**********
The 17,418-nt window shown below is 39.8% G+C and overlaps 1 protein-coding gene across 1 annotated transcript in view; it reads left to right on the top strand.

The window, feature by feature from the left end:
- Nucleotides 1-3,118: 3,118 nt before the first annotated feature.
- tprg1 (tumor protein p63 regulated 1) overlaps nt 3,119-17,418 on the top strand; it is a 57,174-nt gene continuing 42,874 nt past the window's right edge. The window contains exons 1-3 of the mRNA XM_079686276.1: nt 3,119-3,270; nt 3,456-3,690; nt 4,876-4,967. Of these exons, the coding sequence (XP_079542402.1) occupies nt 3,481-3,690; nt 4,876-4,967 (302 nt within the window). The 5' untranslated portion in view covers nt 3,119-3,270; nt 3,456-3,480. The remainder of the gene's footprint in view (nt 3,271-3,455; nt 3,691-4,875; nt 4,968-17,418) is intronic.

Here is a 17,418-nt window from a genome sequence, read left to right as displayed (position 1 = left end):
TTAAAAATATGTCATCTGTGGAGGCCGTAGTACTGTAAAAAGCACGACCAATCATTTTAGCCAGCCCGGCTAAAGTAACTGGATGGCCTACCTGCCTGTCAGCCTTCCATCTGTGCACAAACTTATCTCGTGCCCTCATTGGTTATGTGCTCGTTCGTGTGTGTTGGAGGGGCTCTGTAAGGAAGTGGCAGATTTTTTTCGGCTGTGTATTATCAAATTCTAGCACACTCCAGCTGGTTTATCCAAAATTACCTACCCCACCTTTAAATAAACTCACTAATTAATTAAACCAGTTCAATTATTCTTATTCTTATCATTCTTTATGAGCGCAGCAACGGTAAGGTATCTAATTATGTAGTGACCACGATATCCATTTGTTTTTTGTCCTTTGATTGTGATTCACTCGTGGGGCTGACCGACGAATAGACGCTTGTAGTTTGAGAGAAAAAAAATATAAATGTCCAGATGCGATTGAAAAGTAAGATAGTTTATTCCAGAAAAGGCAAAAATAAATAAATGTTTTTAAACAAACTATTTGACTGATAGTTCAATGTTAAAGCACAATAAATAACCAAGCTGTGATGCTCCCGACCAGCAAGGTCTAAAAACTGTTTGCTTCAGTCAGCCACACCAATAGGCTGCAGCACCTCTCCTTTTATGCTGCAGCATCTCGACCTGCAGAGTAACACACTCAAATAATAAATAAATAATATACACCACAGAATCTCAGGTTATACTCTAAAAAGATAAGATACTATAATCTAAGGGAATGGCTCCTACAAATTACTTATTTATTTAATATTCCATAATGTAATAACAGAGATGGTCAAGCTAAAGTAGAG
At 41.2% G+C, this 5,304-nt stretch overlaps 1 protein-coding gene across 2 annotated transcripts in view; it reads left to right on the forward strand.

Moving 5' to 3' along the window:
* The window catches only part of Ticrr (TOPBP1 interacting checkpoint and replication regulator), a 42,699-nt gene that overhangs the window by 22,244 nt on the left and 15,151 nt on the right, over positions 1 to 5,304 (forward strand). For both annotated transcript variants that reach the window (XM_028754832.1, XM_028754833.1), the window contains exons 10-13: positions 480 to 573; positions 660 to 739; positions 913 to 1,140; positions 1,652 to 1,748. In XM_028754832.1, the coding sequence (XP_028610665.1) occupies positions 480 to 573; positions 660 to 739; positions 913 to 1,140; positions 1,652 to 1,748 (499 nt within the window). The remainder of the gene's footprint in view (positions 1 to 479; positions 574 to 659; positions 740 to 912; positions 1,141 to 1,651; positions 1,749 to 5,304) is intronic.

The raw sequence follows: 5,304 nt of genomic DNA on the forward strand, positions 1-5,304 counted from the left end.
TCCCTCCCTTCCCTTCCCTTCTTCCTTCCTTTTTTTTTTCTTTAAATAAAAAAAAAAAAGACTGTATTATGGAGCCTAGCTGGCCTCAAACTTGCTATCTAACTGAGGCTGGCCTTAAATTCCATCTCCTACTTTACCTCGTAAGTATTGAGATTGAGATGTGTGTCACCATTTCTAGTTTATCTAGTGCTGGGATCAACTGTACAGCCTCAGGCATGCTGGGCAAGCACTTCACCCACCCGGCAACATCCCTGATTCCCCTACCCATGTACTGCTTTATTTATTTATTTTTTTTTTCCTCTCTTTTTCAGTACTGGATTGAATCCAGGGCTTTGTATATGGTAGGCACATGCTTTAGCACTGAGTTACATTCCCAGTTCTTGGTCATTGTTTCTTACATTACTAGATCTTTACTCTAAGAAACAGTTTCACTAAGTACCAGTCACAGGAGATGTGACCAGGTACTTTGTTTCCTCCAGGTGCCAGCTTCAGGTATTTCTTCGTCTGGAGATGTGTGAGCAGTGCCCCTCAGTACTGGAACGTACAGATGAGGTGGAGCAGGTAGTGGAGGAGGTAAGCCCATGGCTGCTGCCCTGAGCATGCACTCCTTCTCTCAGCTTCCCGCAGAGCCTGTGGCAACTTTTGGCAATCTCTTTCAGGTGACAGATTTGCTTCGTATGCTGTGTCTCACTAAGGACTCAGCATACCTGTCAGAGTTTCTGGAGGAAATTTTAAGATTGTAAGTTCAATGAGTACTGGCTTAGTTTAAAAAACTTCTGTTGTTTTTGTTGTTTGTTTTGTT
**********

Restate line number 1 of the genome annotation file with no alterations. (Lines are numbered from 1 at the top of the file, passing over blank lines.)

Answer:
The 17,418-nt window shown below is 39.8% G+C and overlaps 1 protein-coding gene across 1 annotated transcript in view; it reads left to right on the top strand.